Preparing for your appointmentBy Mayo Clinic staff
You're likely to start by seeing your family doctor or a general practitioner. However, in some cases when you call to set up an appointment, you may be referred immediately to either a doctor who specializes in skin conditions (dermatologist) or one who specializes in foot conditions (podiatrist).
To make the most of your time with your doctor, it's good to prepare for your appointment.
What you can do
- Write down any symptoms you're experiencing, including any that may seem unrelated to the reason for which you scheduled the appointment.
- Write down key personal information, including any major stresses or recent life changes.
- Make a list of all medications, vitamins and supplements you're taking.
- Write down questions to ask your doctor.
For nail fungus, your questions might include:
- What is likely causing my symptoms or condition?
- Are there other possible causes for my symptoms or condition?
- What tests do I need?
- What is the best course of action?
- What are the alternatives to the primary approach you're suggesting?
- I have other health conditions. How can I best manage them together?
- Is there a generic alternative to the medicine you're prescribing?
- Are there brochures or other printed material that I can take home? Are there websites you recommend?
Don't hesitate to ask any other questions you have.
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- Goldstein AO, et al. Onychomycosis. http://www.uptodate.com/home/index.html. Accessed April 21, 2011.
- Nail problems. American Podiatric Medical Association. http://www.apma.org/MainMenu/Foot-Health/Foot-Health-Brochures-category/Learn-About-Your-Feet/Nail-Problems.aspx. Accessed May 5, 2011.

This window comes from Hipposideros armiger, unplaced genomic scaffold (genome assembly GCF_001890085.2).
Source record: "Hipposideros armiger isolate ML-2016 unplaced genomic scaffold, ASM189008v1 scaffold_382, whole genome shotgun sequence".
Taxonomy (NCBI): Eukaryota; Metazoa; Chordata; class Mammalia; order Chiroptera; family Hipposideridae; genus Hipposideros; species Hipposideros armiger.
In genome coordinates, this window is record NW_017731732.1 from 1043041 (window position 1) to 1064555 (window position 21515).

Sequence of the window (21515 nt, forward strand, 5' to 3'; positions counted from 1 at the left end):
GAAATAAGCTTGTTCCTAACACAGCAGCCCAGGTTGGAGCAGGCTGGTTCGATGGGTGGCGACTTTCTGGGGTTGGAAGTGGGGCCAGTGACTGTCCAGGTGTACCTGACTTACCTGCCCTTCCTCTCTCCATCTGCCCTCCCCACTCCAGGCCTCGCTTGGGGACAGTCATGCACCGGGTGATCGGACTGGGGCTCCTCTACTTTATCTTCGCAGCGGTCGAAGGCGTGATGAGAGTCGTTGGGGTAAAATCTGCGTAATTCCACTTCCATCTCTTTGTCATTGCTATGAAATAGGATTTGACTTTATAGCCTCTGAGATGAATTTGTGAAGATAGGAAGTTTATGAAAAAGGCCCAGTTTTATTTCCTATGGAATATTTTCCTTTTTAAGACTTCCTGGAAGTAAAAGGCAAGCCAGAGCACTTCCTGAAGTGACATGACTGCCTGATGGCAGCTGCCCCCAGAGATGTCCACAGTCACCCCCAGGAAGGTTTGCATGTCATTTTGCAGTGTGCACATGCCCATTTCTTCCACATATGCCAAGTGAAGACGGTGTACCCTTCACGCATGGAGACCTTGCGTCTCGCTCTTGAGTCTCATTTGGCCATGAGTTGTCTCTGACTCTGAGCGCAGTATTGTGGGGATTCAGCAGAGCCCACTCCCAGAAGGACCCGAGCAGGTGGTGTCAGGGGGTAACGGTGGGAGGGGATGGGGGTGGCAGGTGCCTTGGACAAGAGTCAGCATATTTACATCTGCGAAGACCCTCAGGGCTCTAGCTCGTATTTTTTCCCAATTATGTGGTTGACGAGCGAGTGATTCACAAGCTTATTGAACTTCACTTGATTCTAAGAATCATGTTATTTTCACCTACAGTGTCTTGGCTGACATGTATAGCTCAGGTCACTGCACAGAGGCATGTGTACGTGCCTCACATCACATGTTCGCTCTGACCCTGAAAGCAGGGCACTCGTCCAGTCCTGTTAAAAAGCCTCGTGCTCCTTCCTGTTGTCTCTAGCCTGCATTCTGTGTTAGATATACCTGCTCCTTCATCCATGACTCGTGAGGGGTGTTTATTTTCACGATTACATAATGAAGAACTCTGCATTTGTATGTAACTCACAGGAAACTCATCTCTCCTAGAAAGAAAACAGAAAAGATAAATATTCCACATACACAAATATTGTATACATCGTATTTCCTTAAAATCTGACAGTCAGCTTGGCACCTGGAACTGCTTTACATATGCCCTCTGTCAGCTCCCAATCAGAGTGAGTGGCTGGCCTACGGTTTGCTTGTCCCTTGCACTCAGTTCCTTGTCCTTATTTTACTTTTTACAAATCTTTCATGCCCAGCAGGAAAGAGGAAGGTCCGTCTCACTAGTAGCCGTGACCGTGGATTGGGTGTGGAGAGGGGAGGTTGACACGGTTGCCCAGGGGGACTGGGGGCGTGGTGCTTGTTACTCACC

- Kelechi TJ, et al. Four Vs for foot care. Vaseline, vegetable shortening, vinegar and Vicks VapoRub. Advance for Nurse Practitioners. 2004;12:67.
- Derby R, et al. Novel treatment of onychomycosis using over-the-counter mentholated ointment: A clinical case series. Journal of the American Board of Family Medicine. 2011;24:69.
- Habif TP. Nail diseases. In: Habif TP. Clinical Dermatology: A Color Guide to Diagnosis and Therapy. 5th ed. Edinburgh, U.K.; New York, N.Y.: Mosby Elsevier; 2010. http://www.mdconsult.com/books/about.do? about=true&eid=4-u1.0-B978-0-7234-3541-9..X0001-6--TOP&isbn=978-0-7234-3541-9&uniqId=230100505-57. Accessed April 21, 2011.
- Hay RJ, et al. Onychomycosis: A proposed revision of the clinical classification. Journal of the American Academy of Dermatology. 2011. In press. http://www.sciencedirect.com/science?_ob=ArticleListURL&_method=list&_ArticleListID=1761598027&_sort=r&_st=13&view=c&_acct=C000010878&_version=1&_urlVersion=0&_userid=130561&md5=e8df8bcde3b532684246542bf6609d1a&searchtype=a. Accessed May 5, 2011.
- Baran R. The nail in the elderly. Clinics in Dermatology. 2011;29:54.